Reply
  • shrapnel_indie
    Okay... what I read, and hopefully is truth:
    The company has avoided using that power, but Prince said The Daily Stormer forced Cloudflare to respond when it "made the claim that we were secretly supporters of their ideology." He said:

    Our team has been thorough and have had thoughtful discussions for years about what the right policy was on censoring. Like a lot of people, we’ve felt angry at these hateful people for a long time but we have followed the law and remained content neutral as a network. We could not remain neutral after these claims of secret support by Cloudflare.

    In the name of neutrality, i can see them not dropping these hateful losers just because of what they say. I can also see dropping them when they try to make out that Cloudfare actually were supporters secretly. Not to do so would also cast doubt to how neutral Cloudfare really was and doing so can cast some of the same doubts too. Unfortunately, there are unintended consequences that we all will have to face if this sets a precedent since it has been done.

    Real and honest dialogue can be a good thing (especially when the dialogue is true dialogue and not just what might as well be a monologue of thought (dialogue between those who support the exact same thing.) Most of these people are beyond a dialogue and considerably more into the territory of monologue and you won't budge them even a millimeter anyway.
    Reply
  • I don't like negative ideas. The internet should only be about buying things, watching kittens, and information from vetted reliable sources, like CNN.

    It's not up to me to think for myself. It's different for my masters.
    Reply
  • bigpinkdragon286
    20072992 said:
    BIGPINKDRAGON286 - My guess is that the private service businesses used, or were at least found guilty of using, a reason to refuse service that is protected by law (race, sex, etc...). Ideology isn't protected. And Cloudflare doesn't have a monopoly on DDOS mitigation, nor is it (to the best of my knowledge) stated anywhere that DDOS mitigation is a requirement to run a website. It seems reasonable that they have the ability to decide what to protect and what not to with their service, especially in this case as the client presents extra risk and expense.
    Actually, I disagree with you and say that ideology is selectively protected by law, and that's where the inconsistency comes from. I already know the reasons behind the lawsuits, but have no interest in steering the conversation in that direction. There may not be a special legal protection for this ideology, but the censorship is pretty blatant, along with the concerns it brings up.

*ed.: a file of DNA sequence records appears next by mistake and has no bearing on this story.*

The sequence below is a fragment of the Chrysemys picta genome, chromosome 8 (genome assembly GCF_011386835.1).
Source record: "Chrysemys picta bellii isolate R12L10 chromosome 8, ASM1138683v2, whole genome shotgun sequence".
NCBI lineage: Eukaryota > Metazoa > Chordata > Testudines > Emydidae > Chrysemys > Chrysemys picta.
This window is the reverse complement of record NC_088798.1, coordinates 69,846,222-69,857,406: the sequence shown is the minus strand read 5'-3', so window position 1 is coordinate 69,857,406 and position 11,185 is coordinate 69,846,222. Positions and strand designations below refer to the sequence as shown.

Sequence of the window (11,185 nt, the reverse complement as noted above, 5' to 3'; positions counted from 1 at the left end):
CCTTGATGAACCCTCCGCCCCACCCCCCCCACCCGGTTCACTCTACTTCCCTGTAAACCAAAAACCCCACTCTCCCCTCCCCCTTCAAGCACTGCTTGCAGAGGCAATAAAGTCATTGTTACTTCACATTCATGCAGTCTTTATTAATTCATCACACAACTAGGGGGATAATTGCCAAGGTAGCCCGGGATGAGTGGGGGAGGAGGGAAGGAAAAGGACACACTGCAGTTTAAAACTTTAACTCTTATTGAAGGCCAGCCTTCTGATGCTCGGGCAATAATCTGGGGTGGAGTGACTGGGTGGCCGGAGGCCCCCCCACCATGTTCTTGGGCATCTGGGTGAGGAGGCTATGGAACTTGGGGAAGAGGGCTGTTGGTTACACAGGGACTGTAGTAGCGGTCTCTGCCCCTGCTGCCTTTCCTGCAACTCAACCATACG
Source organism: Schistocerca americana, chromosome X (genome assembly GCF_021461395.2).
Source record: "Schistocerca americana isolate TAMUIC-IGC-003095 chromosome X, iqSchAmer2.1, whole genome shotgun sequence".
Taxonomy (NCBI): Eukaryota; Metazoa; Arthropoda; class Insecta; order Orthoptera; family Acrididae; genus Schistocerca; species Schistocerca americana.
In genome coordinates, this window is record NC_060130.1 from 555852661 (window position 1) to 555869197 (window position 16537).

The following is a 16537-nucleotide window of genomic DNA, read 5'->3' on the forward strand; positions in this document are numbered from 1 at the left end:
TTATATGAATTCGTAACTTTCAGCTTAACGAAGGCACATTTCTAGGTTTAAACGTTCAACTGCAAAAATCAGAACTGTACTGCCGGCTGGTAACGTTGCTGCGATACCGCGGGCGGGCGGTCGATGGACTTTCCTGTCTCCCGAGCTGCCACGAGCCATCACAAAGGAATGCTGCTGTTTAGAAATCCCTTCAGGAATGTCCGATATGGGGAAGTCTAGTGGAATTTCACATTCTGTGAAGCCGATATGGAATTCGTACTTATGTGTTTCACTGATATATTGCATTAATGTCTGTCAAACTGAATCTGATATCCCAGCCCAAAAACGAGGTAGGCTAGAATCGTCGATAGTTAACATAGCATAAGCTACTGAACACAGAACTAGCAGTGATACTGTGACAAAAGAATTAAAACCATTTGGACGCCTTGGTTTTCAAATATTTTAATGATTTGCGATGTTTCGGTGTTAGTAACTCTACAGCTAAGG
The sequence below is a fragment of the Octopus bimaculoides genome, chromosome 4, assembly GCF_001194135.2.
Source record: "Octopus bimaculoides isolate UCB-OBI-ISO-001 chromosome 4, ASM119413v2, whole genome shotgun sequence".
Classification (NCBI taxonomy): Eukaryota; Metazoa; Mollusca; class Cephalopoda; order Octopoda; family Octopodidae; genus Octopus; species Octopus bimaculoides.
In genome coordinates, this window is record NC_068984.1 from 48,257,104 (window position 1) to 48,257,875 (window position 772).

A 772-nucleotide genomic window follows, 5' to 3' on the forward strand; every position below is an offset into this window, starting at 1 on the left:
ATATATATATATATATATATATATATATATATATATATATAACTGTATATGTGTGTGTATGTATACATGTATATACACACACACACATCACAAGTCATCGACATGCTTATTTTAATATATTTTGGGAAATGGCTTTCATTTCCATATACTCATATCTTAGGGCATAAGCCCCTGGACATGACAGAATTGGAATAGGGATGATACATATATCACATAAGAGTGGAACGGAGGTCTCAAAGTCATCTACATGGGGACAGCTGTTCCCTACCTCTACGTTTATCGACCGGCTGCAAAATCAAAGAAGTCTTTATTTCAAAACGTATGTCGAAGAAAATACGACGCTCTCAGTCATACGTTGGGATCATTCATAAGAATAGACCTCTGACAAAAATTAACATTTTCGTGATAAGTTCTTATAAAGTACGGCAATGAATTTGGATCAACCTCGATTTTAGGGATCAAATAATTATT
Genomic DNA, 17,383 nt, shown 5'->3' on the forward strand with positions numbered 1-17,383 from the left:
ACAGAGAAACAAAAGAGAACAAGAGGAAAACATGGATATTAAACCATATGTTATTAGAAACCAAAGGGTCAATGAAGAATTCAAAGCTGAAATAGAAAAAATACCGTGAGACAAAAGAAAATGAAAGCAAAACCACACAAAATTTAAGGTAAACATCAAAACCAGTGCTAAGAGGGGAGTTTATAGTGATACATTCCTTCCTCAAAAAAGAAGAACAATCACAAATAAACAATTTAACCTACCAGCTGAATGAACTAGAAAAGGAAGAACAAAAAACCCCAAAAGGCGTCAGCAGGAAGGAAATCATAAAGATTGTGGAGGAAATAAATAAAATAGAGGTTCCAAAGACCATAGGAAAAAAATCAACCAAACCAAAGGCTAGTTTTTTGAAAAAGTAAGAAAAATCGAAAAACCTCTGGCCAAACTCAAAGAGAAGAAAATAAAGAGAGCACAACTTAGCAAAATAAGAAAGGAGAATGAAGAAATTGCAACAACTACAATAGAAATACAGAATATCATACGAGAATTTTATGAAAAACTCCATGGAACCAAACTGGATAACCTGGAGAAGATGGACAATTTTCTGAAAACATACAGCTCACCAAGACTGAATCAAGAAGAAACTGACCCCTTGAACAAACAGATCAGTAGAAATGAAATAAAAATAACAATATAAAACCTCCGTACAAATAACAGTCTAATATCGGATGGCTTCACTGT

I personally feel that if the requested service was not in violation of any laws, this either is, or is bordering on discriminatory refusal of service. Yes, there are exceptions, but I would consider the Daily Stormer's assertion that Cloudflare secretly supported them is pretty thin in the good reason department. The article doesn't even mention whether the Daily Stormer had violated any of Cloudflare's terms of service.

    If Cloudflare is concerned about their image, dumping controversial customers seems rather short sighted. Furthermore, dumping a client from a service, such as mitigation from DDOS attacks, because they might have a higher need of those services sends the message that only customers that are on message will be protected, and only if they don't need too much of the service being provided.

    In response to your statement that, DDOS mitigation is not a requirement to run a website, I will disagree again. Under normal circumstances, it may not be a requirement, but in the case of a site with controversial content or that presents as a very visible target, DDOS mitigation is required. The article points out that hosts are refusing the site due to the DDOS attacks. Nobody wants to deal with the excess traffic, and if the site can't obtain any mitigation services, the site is effectively taken down. So, you may be technically correct, a site can be hosted without DDOS mitigation services, but in reality the site is rendered unreachable.
    Reply